3.6 When a TPO is proposed, notice must be served on the landowner and any other relevant interests, including adjoining owners. Most commonly, a ‘provisional’ TPO is applied, which takes immediate effect and lasts up to six months. This allows time for a detailed survey to be carried out by an arborist to record exact positioning, tree species, age and health and any recommended actions. The Council’s tree officers will take account of the detailed survey, any representations received and the aforementioned key considerations in resolving whether to confirm the TPO within the statutory six month period. Any provisional TPO and confirmed TPO are required to be referred to Land and Property Services for registering as a statutory charge on the relevant property.
3.7 Following local government reorganisation, the Council inherited the TPO records that were implemented by the former DoE. A comprehensive review of all these records identified a number of TPOs that were considered to be legally unsound due to apparent procedural or administrative errors. These issues have now been addressed and new TPOs were served where required. TPOs are subject to review as part of the ongoing work programme to manage these designations in respect of permitted works and current tree health. This review also ensures that unauthorised felling of protected trees can be identified and can result in enforcement action being pursued.
3.8 As outlined above, there is a statutory process for the serving of TPOs, including notification and legal procedures and obtaining an expert detailed survey. The process is not designed the provide blanket TPO coverage as it must be applied to specified individual trees or tree groupings. Whilst a TPO can give protection to specified trees, it does not obligate any particular tree management measures. The TPO process and the consequent consenting process, alongside the ongoing review programme, are time and resource intensive and these duties are currently fulfilled by two tree and landscape officers in the Plans and Policy team. The tree officers also provide advice/comments on planning applications and assistance to the public with queries relating to trees and landscaping.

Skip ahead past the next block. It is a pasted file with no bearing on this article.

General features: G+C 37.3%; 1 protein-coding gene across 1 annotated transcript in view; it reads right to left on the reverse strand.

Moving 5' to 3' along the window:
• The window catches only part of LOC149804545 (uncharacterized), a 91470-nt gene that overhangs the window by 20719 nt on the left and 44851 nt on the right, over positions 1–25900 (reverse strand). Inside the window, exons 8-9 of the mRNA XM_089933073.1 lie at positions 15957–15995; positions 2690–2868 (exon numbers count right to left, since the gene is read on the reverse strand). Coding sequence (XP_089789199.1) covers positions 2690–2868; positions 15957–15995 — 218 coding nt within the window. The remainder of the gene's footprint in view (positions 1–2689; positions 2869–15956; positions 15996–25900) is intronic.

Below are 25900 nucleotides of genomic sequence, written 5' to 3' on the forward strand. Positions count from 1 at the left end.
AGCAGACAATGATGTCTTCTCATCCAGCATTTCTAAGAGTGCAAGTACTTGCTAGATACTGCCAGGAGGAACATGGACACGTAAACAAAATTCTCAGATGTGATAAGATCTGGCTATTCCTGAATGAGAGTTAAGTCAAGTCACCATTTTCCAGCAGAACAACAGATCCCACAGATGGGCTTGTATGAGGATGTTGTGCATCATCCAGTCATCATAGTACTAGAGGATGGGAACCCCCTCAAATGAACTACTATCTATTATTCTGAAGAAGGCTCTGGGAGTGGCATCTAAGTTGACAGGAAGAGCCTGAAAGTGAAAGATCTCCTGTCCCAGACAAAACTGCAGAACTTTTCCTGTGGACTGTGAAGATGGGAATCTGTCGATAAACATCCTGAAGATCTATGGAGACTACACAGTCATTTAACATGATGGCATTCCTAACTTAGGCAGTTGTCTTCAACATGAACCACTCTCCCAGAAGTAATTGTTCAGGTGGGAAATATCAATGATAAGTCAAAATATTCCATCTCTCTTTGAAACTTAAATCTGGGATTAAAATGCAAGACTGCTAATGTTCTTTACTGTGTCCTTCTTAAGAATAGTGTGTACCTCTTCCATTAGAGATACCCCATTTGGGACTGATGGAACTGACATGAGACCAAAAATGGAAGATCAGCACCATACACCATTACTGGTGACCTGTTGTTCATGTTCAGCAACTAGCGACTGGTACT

3.9 It should also be noted that officers have prepared Supplementary Planning Guidance for ‘Trees and Development’ to support the new LDP policy approach to trees. This guidance will be of particular benefit to those considering development proposals in which trees and landscaping form part of the site, or where the proposals are within close proximity to such protected environmental assets. This will help developers, landowners, neighbours and the public understand why trees are important and how they can be integrated with development proposals. This represents part of a wider educational role that the tree officers offer in terms of providing general advice on tree matters, including appropriate species choice, tree health issues and good management practice.
4.0 Financial and Resource Implications
5.0 Equality or Good Relations Implications /
Rural Needs Assessment
5.1 No adverse impacts identified.”
Moved by Councillor Groogan,
Seconded by Councillor Hutchinson,
That the Committee agrees to write to the Department for Infrastructure to ascertain its willingness to consider a review of TPO legislation and the systems in place to protect trees and the transfer of powers to the Council to vary or amend TPOs which had been granted by the Department for Infrastructure.
On a vote, three Members voted for the proposal, with eight against and one no vote and it was declared lost.
Accordingly, the Committee noted the update.